A Letter to My Dad: Post Grad

Dear Dad,

I did it! I graduated from college! As this day approached, I have had a plethora of emotions, both negative and positive. Lately, I have been throwing fits about different aspects of my life — my friends, my family, my education, my future, etc. While you were battling cancer, one of your biggest concerns was my future… you told everyone that, and not because you were worried I wasn’t going to be successful, but because you knew you were my person. You made it very clear that you wanted your circle of family and friends to take care of me and look over me. I get it — all you knew dying was that I was going to college for the next 4 years or so. Every time I think about my graduation ceremony, I immediately tear up because I wish you were going to be there. During the times I am supposed to be the happiest, I always miss you the most.

I know you immigrated from India to this country with nothing in your pockets when you were my age so you could give your daughters a better life and a priceless education. In these last four years without you, I accomplished a lot. I failed a lot too. But, I’m almost more proud of my failures. I joined a sorority and served on the leadership board for it. I studied abroad in Paris, and it was the best investment I ever made in myself! I ate a lot of bread, drank a lot of wine, and walked everywhere in the city. I went to India a few times — almost to look for you, but I found myself. I volunteered countless hours to the cancer community and Camp Kesem and also served on the leadership board for them. I had a minimum wage making job throughout college to pay for my coffee and shoe addiction. I didn’t start off college with the best GPA, but I only improved and even made it on the dean’s honor list a few times. I had some internships in the finance industry and now I’m officially entering as an analyst at BlackRock!!! I met my goal of getting a competitive and intelligent job after college six months before graduating! I did a lot. I missed you a lot. I still miss you a lot. I cried a lot. I laughed a lot. I loved a lot. I hated a lot. I fell down. I made mistakes. I got back up. I fell some more. I grew and I did it. I thought I couldn’t do it without you. All the decisions I had to make, all the struggles I had to overcome, all the boys I had to let go of… I wanted to call you so badly. I wanted to ask you your opinion on what classes I should take. I wanted you to help me with my job applications and prepare me for the rigorous interviews. I wanted you to meet my boyfriends. I wanted to cry to you about the boys that broke my heart. I wanted you to see me go off to college. I wanted you to see me graduate. But, I still did it. I did it, Dad and I hope I’m making you proud.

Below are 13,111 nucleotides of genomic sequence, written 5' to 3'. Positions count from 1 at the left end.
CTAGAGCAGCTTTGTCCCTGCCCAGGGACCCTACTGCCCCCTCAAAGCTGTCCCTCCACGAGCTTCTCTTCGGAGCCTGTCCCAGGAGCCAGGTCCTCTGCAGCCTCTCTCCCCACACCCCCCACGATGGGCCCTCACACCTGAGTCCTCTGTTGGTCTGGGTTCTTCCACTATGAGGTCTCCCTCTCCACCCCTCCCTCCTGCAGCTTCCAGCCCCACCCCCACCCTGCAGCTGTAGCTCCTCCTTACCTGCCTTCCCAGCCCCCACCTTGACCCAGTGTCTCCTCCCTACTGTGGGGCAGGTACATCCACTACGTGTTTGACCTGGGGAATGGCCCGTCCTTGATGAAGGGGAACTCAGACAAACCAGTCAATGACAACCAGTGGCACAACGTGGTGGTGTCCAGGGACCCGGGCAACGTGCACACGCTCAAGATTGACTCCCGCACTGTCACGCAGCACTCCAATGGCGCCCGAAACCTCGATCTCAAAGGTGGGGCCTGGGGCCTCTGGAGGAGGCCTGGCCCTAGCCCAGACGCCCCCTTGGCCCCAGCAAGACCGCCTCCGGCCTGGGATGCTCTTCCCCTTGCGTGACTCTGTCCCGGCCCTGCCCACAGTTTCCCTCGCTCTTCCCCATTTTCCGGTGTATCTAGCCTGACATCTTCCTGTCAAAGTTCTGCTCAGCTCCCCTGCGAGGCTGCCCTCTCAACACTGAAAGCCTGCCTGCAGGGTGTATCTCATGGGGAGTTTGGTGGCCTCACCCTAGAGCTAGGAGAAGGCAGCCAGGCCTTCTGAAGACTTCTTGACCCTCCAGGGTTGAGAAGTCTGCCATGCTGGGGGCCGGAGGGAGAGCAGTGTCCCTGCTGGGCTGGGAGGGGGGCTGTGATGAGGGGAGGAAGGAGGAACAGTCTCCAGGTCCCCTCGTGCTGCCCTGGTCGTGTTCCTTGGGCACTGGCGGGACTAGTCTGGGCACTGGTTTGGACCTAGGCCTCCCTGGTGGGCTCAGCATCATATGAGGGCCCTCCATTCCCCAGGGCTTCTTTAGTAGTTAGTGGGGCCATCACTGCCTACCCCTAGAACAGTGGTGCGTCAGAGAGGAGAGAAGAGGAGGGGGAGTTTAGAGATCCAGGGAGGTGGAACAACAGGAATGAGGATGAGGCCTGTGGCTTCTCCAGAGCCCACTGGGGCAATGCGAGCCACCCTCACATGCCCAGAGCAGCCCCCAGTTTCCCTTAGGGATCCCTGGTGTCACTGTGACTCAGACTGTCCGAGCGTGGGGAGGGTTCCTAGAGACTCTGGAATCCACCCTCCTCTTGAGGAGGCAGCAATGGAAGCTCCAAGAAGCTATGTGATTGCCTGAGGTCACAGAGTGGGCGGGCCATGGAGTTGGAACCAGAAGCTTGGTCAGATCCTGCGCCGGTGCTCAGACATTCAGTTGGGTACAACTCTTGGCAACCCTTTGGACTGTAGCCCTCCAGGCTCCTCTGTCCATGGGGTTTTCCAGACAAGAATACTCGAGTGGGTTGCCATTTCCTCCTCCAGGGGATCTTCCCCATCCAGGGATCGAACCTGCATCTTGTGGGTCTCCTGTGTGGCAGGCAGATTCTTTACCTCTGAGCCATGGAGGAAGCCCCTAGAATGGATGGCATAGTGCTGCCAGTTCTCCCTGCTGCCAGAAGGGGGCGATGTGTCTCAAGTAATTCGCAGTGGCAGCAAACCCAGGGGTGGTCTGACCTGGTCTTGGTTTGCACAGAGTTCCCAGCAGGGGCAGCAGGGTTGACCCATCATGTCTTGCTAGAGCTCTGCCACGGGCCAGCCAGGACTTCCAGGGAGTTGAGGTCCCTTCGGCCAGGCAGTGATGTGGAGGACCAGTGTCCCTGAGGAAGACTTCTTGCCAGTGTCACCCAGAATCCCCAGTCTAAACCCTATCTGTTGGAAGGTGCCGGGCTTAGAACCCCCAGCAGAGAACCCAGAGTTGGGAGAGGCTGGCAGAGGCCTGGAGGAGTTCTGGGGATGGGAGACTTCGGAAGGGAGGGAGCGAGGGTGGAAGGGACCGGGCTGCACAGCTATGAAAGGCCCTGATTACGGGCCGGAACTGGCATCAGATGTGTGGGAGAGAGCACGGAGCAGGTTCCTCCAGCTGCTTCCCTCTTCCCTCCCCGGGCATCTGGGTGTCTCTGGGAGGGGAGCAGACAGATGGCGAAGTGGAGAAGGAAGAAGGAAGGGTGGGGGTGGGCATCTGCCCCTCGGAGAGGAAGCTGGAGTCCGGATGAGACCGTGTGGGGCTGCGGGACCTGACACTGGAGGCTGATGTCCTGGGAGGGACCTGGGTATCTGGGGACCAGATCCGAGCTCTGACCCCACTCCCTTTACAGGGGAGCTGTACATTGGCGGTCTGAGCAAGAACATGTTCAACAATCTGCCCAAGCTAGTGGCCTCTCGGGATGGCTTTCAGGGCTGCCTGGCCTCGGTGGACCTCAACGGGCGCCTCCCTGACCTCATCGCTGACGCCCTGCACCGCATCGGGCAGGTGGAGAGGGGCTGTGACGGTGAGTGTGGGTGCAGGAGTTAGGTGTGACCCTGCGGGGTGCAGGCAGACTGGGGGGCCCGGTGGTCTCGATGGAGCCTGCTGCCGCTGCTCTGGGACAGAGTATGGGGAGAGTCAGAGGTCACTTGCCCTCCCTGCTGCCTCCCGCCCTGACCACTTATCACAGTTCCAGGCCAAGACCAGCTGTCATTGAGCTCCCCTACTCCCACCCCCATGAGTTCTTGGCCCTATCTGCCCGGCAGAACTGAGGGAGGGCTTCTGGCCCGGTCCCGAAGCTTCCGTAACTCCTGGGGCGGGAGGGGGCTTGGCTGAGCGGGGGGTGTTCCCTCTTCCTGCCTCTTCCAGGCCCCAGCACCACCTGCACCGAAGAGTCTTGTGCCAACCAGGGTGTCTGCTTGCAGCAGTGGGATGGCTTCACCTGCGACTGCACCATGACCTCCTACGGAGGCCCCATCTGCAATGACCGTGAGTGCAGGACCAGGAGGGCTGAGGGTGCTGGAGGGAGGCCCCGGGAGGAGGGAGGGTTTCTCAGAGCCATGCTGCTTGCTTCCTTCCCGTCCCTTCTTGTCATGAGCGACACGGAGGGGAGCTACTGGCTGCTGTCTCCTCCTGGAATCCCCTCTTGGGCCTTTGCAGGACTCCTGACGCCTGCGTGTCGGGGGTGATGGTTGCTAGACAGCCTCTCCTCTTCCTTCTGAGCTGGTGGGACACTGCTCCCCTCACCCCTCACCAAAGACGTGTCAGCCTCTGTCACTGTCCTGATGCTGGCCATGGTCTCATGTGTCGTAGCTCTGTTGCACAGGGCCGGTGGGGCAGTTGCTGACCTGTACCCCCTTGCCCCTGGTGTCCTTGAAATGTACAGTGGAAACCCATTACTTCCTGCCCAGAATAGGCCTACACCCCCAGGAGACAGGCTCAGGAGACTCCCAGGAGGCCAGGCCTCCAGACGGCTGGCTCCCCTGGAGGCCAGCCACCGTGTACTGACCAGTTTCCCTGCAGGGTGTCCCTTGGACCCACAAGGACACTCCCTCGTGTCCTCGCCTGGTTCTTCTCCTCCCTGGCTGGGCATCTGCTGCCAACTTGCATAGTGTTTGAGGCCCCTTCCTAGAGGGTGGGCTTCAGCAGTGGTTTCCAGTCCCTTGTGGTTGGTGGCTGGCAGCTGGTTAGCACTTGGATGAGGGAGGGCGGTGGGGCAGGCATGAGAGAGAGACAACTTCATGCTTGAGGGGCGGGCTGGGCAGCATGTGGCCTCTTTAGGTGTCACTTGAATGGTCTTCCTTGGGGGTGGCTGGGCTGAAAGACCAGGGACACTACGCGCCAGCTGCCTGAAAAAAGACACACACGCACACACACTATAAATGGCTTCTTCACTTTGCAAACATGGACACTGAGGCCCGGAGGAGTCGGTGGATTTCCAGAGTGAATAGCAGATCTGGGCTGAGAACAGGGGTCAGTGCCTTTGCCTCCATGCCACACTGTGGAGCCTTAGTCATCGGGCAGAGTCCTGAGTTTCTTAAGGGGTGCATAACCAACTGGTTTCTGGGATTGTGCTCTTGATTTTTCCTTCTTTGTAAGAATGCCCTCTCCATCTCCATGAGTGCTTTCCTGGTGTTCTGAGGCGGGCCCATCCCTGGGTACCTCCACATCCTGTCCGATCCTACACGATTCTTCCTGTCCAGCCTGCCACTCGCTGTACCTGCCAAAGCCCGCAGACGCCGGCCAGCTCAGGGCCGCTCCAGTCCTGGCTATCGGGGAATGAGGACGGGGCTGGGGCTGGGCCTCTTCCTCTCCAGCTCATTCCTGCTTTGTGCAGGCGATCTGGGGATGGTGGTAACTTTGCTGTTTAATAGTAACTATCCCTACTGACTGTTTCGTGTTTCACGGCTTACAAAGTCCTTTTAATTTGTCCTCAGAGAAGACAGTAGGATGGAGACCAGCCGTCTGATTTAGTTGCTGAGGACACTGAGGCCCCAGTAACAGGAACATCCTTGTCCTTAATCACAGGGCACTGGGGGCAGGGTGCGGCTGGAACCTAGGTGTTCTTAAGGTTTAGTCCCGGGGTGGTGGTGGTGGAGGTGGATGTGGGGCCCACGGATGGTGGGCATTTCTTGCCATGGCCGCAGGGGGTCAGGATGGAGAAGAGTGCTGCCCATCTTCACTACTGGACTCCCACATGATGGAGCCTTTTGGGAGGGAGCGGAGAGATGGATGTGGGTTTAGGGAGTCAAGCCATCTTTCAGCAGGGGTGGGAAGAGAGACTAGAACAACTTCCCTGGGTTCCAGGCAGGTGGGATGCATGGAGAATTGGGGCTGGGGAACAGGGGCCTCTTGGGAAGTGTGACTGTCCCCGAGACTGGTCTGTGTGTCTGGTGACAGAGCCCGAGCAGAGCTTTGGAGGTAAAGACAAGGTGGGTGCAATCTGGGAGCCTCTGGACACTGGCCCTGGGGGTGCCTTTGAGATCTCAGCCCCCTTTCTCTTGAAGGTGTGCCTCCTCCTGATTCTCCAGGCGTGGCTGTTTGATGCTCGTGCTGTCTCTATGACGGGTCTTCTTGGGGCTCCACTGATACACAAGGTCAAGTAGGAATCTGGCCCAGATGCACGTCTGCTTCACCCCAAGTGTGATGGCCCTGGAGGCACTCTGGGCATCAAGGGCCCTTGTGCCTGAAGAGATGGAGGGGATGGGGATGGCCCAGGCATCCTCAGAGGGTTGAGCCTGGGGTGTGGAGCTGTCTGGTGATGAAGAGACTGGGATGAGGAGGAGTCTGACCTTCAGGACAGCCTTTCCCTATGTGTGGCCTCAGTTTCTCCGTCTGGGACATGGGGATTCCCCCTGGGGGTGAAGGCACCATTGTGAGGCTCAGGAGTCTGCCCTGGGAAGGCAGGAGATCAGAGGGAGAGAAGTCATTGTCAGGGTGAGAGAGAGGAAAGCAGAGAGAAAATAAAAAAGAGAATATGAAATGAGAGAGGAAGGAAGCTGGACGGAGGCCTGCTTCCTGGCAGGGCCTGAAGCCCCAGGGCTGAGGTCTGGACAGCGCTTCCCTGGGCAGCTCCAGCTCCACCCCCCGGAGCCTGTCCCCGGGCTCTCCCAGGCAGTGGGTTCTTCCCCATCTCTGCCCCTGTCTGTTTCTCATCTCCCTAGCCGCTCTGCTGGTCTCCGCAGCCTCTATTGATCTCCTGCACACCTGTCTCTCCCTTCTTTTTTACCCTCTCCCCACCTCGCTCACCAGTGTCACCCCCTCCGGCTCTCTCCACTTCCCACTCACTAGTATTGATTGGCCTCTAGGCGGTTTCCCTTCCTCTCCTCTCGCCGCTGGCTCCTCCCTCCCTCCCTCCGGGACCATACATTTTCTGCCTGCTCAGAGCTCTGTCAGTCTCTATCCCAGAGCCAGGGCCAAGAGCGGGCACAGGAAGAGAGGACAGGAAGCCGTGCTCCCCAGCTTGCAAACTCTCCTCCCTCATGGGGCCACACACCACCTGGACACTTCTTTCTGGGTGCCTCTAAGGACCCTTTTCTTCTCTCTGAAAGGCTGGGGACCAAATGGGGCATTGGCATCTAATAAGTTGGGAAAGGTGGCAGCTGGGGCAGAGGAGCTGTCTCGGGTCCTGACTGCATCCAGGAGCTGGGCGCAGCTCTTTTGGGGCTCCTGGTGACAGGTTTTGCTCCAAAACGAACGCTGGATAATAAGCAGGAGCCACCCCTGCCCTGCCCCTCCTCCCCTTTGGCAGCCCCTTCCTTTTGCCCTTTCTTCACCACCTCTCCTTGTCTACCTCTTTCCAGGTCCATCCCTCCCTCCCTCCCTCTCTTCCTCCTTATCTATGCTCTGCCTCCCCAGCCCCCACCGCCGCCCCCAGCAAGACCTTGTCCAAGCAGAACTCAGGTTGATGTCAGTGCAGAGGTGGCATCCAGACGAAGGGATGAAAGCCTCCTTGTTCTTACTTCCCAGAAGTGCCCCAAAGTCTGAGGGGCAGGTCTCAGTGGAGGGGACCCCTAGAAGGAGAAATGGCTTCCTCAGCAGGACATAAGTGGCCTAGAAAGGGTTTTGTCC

Endless love,

Your Lulu

Congrats to all the 2017 graduates!

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Internal Locus of Control vs. External Locus of Control

Internal Locus of Control- Internal Locus of Control means if something happens in your life you feel like you can change the situation or influence it. You feel like you have more control over the hardships in your life. For example, if your parent was diagnosed with cancer you would take them to chemotherapies, be positive around them, and do research on cancer (exactly what I did.)

External Locus of Control- External Locus of Control basically means you feel like whatever has happened in your life has happened because of your fate or destiny. You feel like there is nothing you can do about it. So if your parent was diagnosed with cancer, you feel like this is your destiny and that your life is going to suck now and you cannot do a single thing about it.